TIFF 2014: Cub
Jonas Govaerts’ Cub feels all too familiar, a significant problem given its promising concept and imagery. On a Cub Scout trip to the woods, young scout Sam (Maurice Luijten) sees a feral child with a bizarre mask running around in the forest. He repeatedly warns his fellow campers, only to get made fun of. The counselors, vaguely alluding that Sam has some sort of dark past, don’t believe him until it’s too late. The feral child, along with his hulking father figure, live in a secret lair in the woods, setting up booby traps all around to kill unsuspecting people wandering into their territory.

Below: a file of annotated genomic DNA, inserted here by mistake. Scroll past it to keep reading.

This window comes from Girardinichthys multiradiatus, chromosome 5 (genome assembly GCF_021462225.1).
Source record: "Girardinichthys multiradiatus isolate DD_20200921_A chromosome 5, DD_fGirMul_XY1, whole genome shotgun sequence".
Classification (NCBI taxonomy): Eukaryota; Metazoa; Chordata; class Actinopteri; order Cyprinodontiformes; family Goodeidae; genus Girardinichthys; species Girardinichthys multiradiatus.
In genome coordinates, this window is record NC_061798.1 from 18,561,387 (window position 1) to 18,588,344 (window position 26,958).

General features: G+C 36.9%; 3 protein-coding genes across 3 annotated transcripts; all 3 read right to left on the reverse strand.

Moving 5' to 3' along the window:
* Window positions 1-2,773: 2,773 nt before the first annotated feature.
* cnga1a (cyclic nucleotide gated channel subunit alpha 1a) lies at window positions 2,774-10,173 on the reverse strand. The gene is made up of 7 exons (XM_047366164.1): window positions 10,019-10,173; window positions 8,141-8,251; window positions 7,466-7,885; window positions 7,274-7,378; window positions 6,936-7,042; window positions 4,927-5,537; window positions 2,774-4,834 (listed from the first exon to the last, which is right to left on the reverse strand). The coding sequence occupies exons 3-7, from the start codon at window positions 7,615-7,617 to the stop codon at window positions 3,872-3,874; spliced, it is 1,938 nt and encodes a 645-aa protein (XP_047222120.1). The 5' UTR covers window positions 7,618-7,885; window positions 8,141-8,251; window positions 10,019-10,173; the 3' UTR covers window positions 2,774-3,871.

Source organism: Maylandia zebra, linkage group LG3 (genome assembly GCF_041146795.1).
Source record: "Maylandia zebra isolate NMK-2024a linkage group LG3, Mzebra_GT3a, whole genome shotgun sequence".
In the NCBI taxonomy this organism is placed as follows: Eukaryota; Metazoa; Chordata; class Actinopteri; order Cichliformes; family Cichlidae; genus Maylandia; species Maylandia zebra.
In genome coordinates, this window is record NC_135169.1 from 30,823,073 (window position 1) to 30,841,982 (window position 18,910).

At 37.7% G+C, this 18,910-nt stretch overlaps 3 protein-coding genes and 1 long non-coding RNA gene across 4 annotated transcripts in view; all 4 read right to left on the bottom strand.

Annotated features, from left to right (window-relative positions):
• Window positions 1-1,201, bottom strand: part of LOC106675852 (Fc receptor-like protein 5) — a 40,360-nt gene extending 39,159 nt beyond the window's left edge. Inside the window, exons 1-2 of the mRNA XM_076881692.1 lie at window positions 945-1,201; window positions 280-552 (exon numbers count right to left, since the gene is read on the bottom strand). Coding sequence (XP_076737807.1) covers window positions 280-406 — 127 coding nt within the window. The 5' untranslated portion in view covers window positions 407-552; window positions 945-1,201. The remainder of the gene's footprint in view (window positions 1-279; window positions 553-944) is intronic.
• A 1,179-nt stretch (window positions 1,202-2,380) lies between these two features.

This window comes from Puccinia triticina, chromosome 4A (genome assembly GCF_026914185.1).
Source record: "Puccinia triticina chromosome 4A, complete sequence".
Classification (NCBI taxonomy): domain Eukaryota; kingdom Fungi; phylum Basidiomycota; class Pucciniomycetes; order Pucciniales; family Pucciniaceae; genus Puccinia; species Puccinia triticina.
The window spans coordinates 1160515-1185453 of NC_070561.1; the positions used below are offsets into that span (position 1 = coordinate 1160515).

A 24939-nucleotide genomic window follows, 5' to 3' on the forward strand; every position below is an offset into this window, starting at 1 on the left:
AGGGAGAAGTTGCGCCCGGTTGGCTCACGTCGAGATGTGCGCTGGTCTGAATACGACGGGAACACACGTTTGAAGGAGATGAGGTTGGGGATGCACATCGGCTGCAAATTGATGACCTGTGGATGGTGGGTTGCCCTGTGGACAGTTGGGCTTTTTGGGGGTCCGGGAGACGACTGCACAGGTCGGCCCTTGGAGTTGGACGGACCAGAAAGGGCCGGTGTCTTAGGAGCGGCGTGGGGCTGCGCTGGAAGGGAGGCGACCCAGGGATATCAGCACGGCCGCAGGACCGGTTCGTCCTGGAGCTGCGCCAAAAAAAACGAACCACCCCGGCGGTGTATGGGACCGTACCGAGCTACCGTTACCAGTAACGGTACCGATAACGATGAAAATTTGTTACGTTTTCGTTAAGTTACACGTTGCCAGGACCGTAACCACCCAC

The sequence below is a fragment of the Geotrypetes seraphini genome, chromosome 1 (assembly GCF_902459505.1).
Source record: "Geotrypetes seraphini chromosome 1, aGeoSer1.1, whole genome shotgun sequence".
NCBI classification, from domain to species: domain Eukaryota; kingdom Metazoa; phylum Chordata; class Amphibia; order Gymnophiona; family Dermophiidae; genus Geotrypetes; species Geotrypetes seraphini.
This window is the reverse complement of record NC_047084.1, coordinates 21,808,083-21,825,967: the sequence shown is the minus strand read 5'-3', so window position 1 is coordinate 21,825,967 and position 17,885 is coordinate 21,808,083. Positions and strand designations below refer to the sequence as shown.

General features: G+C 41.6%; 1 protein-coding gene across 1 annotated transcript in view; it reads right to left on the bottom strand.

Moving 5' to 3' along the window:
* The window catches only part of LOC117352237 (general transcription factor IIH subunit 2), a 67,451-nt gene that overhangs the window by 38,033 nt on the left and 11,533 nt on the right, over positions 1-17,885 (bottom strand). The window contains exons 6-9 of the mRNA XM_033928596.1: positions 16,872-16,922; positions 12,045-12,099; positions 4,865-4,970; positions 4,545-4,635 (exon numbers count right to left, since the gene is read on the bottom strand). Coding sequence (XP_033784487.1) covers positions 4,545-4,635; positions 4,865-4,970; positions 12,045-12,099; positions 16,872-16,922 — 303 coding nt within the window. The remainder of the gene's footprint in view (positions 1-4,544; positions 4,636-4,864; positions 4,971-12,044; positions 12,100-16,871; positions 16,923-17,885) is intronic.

There isn’t much to say about Cub because it really doesn’t do much to make its slasher in the woods premise refreshing in any way. The usual elements are all here, as if Govaerts goes down a checklist: abandoned vehicles strewn about, scenes that end with a cut to the villain discreetly hiding nearby, late realizations by supporting characters of the severity of their situation, someone stumbling upon the killer’s secret, elaborate lair, just to name a few. It also suffers from an incredibly abrupt ending, one that gives Sam a completely unbelievable arc and bafflingly leaves the fates of several characters open for no reason. The poor writing and characterization ruin everything, leaving Cub as nothing more than a middling genre effort.